“Siri Brander's Elegie for string orchestra was newsworthy and – it has to be said at once – good news indeed.” The Helsinki Philharmonic Orchestra’s popular concert in April 1894 featured a set of symphonic masterpieces, yet the newspaper Uusi Suometar highlighted the opening number of the concert by a 28-year-old local composer and animal welfare activist whose sad melodies enchanted the audience.
Claire Chase, “the most important flutist of our time” (The New York Times) and “the young star of the modern flute” (The New Yorker), has performed hundreds of premieres on six continents in the last ten years. For Kaija Saariaho, the flute is an instrument that is close to her heart for the way in which a breath can always be heard in its voice. In Aile du Songe, the flute is a bird whose flight is a symbol of the mysteries of life.
Siri Brander: Elegie
Only by chance was a piece called Elegie recently discovered deep in the HPO archives. It appeared to have been composed some 130 years ago by a certain Siri Brander, but who on earth was she? The few crumbs of information available revealed that she was actually a big name in animal welfare circles rather than as a composer. Originally for piano, the piece was later arranged for string orchestra. Lasting only a few minutes even with repeats, it was performed in 1894 in the company of Brahms, Mendelssohn, Massenet and Bruch. Though Brander’s was one of the first works by a female composer to be played by the HPO, the contemporary critic R.S. preferred to focus on the piece itself rather than the gender of the composer:
“The ‘Eligie’ for string orchestra composed by Siri Brander was, however, news and – let it be said at once – agreeable news. This little piece is, with its beautiful melody and its careful, elegant instrumental arrangement, exceedingly successful and did indeed receive the attention it merited from the audience.”
Felipe Lara: Meditation and Calligraphy
Born in Brazil in 1979, Felipe Lara has studied and worked in the USA since 1999. He wrote Medication and Calligraphy (2014) for solo amplified bass flute during a residency at a 15th-century castle in Italy. “One former fellow, G. Mend-Ooyo, a Mongolian poet and calligrapher particularly called my attention,” he says. “He was born and raised by a nomadic herding family, in the Mongolian steppe. I asked him: ‘How do you create such incredible calligraphies?’ He replied, ‘Meditation, meditation, meditation for a very long time…then calligraphy with one quick gesture’.”
Lara decided he would “meditate” a solo bass flute work for an entire evening, then wake up and write it in under 30 minutes. It uses the letters of Mend-Ooyo’s name – G, E-flat (mi), D and C (do) – as a starting point for the pitch material. The vowel sounds from the name are also used to modulate the flute when singing and playing simultaneously is required.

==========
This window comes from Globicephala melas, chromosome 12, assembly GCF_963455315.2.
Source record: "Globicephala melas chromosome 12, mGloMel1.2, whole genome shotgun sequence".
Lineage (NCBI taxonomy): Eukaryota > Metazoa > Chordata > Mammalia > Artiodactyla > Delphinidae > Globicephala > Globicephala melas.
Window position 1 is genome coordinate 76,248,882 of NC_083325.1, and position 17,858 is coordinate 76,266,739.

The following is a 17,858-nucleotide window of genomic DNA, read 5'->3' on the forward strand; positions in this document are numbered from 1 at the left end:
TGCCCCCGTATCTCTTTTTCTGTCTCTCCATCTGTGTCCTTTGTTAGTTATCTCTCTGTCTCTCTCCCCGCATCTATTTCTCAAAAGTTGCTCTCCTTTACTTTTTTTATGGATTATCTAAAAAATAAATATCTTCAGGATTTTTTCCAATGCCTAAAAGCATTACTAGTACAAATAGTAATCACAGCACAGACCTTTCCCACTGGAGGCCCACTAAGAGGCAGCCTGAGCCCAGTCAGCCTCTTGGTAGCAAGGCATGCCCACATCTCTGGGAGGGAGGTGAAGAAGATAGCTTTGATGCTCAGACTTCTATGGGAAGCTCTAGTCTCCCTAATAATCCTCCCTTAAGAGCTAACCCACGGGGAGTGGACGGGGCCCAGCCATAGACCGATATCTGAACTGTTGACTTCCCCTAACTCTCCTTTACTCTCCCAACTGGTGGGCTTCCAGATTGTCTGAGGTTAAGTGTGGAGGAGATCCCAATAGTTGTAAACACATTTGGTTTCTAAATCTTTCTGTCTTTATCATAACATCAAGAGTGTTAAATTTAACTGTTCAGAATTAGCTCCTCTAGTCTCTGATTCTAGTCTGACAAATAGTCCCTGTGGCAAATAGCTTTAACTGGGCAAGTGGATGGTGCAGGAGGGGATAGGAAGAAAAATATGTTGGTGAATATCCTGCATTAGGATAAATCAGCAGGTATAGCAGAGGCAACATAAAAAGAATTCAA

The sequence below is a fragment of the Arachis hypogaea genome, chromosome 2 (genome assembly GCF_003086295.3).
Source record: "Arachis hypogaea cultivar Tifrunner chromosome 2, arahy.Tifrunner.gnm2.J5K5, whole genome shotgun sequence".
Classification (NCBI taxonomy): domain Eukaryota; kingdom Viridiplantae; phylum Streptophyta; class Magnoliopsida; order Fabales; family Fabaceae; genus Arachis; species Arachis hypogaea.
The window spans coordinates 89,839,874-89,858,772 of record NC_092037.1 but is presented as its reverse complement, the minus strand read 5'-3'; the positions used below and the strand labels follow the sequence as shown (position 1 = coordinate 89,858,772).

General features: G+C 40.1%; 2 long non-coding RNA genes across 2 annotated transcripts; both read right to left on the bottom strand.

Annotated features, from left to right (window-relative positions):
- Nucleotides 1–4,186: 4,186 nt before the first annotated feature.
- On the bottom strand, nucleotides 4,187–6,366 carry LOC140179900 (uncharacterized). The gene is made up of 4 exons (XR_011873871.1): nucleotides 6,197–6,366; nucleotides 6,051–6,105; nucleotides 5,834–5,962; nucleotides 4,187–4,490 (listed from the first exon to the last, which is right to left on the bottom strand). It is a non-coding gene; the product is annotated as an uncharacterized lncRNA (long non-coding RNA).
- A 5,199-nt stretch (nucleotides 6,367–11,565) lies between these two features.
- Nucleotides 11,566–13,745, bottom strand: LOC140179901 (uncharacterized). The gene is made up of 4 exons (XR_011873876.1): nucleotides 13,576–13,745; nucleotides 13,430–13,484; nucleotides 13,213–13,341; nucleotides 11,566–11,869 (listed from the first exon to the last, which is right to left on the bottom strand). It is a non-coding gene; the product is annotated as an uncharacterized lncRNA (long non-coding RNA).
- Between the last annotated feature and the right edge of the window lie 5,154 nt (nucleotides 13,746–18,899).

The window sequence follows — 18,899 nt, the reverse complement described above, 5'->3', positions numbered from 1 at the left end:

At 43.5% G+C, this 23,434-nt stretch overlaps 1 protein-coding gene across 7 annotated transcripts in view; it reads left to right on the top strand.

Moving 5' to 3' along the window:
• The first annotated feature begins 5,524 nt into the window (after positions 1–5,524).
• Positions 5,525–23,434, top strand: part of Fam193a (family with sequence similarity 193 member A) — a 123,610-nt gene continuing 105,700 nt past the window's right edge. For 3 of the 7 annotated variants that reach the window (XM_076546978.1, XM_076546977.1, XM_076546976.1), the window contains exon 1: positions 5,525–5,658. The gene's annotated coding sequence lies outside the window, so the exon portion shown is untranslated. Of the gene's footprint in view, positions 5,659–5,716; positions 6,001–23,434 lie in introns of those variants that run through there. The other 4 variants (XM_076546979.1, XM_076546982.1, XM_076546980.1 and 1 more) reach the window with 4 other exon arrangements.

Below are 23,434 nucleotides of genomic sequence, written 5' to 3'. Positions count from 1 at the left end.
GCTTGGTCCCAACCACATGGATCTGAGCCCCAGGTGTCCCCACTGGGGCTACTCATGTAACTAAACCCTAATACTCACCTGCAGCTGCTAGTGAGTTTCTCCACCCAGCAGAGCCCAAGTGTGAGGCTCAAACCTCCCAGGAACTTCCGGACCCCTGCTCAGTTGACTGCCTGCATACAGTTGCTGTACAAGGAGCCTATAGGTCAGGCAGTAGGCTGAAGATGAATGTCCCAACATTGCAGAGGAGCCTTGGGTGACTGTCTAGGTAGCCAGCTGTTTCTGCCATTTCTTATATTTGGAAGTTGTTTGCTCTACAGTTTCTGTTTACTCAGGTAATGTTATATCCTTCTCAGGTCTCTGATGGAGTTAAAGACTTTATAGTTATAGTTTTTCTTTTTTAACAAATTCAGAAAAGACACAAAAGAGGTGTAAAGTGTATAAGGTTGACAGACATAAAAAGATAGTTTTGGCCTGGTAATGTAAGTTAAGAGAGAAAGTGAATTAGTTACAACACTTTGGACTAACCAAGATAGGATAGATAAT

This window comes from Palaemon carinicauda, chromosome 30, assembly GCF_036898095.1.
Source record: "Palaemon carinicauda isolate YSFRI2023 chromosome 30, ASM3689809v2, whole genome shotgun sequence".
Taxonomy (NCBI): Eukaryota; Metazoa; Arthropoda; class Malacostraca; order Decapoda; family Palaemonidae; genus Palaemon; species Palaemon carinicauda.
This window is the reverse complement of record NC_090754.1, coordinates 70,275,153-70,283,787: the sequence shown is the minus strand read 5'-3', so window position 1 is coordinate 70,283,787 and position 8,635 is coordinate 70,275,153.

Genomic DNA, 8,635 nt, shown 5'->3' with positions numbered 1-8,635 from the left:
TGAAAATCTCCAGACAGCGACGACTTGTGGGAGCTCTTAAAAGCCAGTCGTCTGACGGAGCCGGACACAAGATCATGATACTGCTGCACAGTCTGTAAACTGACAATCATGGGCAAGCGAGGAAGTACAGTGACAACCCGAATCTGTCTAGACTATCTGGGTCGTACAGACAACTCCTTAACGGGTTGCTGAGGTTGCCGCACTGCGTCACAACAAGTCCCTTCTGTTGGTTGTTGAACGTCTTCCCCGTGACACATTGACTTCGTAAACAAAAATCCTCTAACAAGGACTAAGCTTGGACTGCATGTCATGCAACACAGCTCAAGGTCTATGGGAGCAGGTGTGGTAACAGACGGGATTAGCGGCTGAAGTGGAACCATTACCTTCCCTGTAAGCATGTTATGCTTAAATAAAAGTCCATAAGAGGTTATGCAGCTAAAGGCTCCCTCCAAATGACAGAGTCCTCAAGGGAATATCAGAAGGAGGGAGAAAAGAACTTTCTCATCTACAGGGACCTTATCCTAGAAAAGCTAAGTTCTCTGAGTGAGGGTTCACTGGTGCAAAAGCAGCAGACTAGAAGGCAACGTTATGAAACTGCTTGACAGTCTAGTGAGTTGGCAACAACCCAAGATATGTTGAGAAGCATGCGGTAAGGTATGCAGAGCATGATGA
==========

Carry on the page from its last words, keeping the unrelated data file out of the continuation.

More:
Kaija Saariaho: Aile du Songe
The concerto Aile du Songe (Wing of Dream, 2001) for flute and orchestra combines many of the recurrent elements in the music of Finnish composer Kaija Saariaho (b. 1952): celestial bodies, birds, poetry, and the solo flute. The title and general mood of the concerto derive from the collection Oiseaux by French Nobel-winning poet Saint-John Perse describing the flight of birds rather than their singing.
The titles of the two main parts are also borrowed from the poems: Aérienne and Terrestre. The opening prelude that sets the scene is followed by Jardin des oiseaux, a garden of birds in which the flute converses with the orchestra, and D’autres rives likening the flute to a lone bird whose shadow forms different images played by the strings over the unchanged landscape of a harp, celesta and percussion.
Terrestre begins with Oiseau dansant referring to an Aboriginal tale in which a bird teaches a whole village to dance. The piece ends with a musical invocation of a bird orbiting the Earth like a tiny satellite.
Joseph Haydn: Symphony No. 92 in G Major “Oxford”
Joseph Haydn (1732–1809) was, in his day, the most famous composer in Europe. The year 1789 found him working on two big commissions: three symphonies for both Paris and Bavaria. To ease the stress, he decided to cut a few corners, write only three and present them to each of his patrons as unique. One was No. 92 in G major. But why is it called ‘The Oxford’?
Haydn’s employer Prince Nikolaus was a great patron of the arts at his vast Esterházy estate, but when he died in 1790, his son was forced to economise. He disbanded the court orchestra and pensioned Haydn off after decades in its service. Haydn had, however, been busy networking and was soon invited to England. With him he took his fairly new Symphony No. 92. His hosts were so taken with it that they put him up for an honorary doctorate at the University of Oxford. Protocol dictated that he had to present proof of his competence. Pressed for time, he therefore fell back on No. 92, already a hit, and ever since then it has been known as ‘The Oxford’. The symphony is in the classical four movements: a first one in sonata form followed by a slow movement, a Minuet and a lively finale.